NSB: What efforts did you put in to make the cars environmentally friendly?

RBH: Hmm… Obviously, the basic motive of manufacturing these cars was to create awareness of go-green initiative. These eco-friendly vehicles were designed keeping in view the futuristic needs of fuel efficiency.

NSB: What challenges did you face in designing your cars?

RBH: Ahh, I am not allowed to write a long essay, otherwise I would have done that. Looking back a year, when everything was on paper, I could hardly imagine two cars running in front of me. Designing, manufacturing, sponsorship, marketing, logistics, and a lot more, from spending days and nights in labs, to presentations in companies; these were not easy things to do at this level where we could hardly find any money in our pockets. A dream to continue the legacy with no money wasn’t giving us a destined look. But, Allah ka naam lia and we started our work.

NSB: How was your experience of the event?

RBH: Entering the Sepang Circuit, seeing Pakistani flag rising with other countries’ flags; running vehicles on Sepang international track; eyes filled with tears on completing successful track run; holding our country’s flag in front of whole world… I mean, seriously, I don’t have words to describe that feeling. The experience we got is simply unexplainable. And, well, yeah, apart from learning experiences and lifetime achievements, we all had great fun over there. Party Scene!!!

NSB: How was the support from NUST community and administration?

RBH: Hmm, difficult question to answer on this forum but I would highlight some of the issues which certainly need to be addressed. Well, NUST community, and Specially, I would like to thank NUST Science Society for sharing our activities on website, blogs and Facebook.  We also got Second position in Communication award (as an off-track award). NSS played a vital role in our marketing and spreading awareness among students. But, when it comes to NUST administration, I certainly don’t have good remarks.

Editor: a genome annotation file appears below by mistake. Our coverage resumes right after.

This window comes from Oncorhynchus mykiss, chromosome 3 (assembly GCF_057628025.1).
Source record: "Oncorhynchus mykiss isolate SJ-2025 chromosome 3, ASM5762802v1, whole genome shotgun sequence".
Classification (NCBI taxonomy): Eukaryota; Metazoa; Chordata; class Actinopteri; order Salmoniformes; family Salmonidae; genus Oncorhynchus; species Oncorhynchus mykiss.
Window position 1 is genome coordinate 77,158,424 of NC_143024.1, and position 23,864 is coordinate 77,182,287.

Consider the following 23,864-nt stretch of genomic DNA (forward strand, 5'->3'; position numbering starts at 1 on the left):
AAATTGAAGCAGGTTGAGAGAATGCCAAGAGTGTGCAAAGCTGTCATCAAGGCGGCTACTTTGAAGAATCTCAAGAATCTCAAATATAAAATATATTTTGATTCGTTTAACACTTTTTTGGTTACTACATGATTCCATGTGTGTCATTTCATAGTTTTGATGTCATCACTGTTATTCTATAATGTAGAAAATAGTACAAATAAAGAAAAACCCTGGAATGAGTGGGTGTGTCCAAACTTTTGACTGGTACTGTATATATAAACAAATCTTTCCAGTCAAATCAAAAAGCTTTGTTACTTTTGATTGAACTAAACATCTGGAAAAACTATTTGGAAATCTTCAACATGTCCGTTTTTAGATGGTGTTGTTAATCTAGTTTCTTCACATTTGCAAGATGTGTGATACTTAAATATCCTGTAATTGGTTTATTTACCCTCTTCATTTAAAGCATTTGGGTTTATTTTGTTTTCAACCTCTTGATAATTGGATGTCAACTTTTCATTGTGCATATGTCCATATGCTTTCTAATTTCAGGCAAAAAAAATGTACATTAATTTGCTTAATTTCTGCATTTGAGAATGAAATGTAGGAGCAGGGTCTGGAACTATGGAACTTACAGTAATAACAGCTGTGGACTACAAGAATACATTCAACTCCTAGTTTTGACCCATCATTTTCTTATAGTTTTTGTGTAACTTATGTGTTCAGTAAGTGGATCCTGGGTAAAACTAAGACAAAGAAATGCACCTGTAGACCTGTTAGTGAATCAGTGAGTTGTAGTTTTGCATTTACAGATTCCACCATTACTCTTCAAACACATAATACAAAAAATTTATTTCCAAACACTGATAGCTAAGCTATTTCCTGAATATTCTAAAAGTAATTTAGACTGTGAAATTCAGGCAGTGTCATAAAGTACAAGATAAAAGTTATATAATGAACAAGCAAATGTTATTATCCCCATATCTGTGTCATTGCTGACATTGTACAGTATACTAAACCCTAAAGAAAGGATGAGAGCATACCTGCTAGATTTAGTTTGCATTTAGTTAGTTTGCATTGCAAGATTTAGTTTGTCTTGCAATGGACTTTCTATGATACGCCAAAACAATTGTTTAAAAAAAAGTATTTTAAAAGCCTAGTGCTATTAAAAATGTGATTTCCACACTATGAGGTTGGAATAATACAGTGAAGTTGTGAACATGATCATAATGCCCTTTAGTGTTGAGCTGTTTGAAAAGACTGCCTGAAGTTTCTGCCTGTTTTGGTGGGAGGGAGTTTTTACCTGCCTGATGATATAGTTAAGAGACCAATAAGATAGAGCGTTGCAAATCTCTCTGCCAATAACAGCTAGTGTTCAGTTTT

Several calls were made from PNEC to NUST for sponsoring team PNEC but the response was zero, and every time the answer was same that “No money would be given to EME or PNEC for SEM”. In 2011, we couldn’t participate in the event due to lack of funds to transport the vehicle. Just imagine the feelings: you build a car, prepare to compete in an international event to represent your country and you end up putting the car in scratch because you can’t participate.  This year, we again knocked doors of NUST, but the answer remained the same. We didn’t lose heart and spent our days and nights in finding sponsorships. We even had to go to a company daily to give our manufacturing report, and we did that. And, I can proudly say that we made the vehicles and participated in the event without single support from NUST. Toyota Indus motors, DHL Global Forwarding Pakistan, Telenor Djuice, HEC Stem Career Program, Shan Foods were the honor sponsors for both teams of PNEC.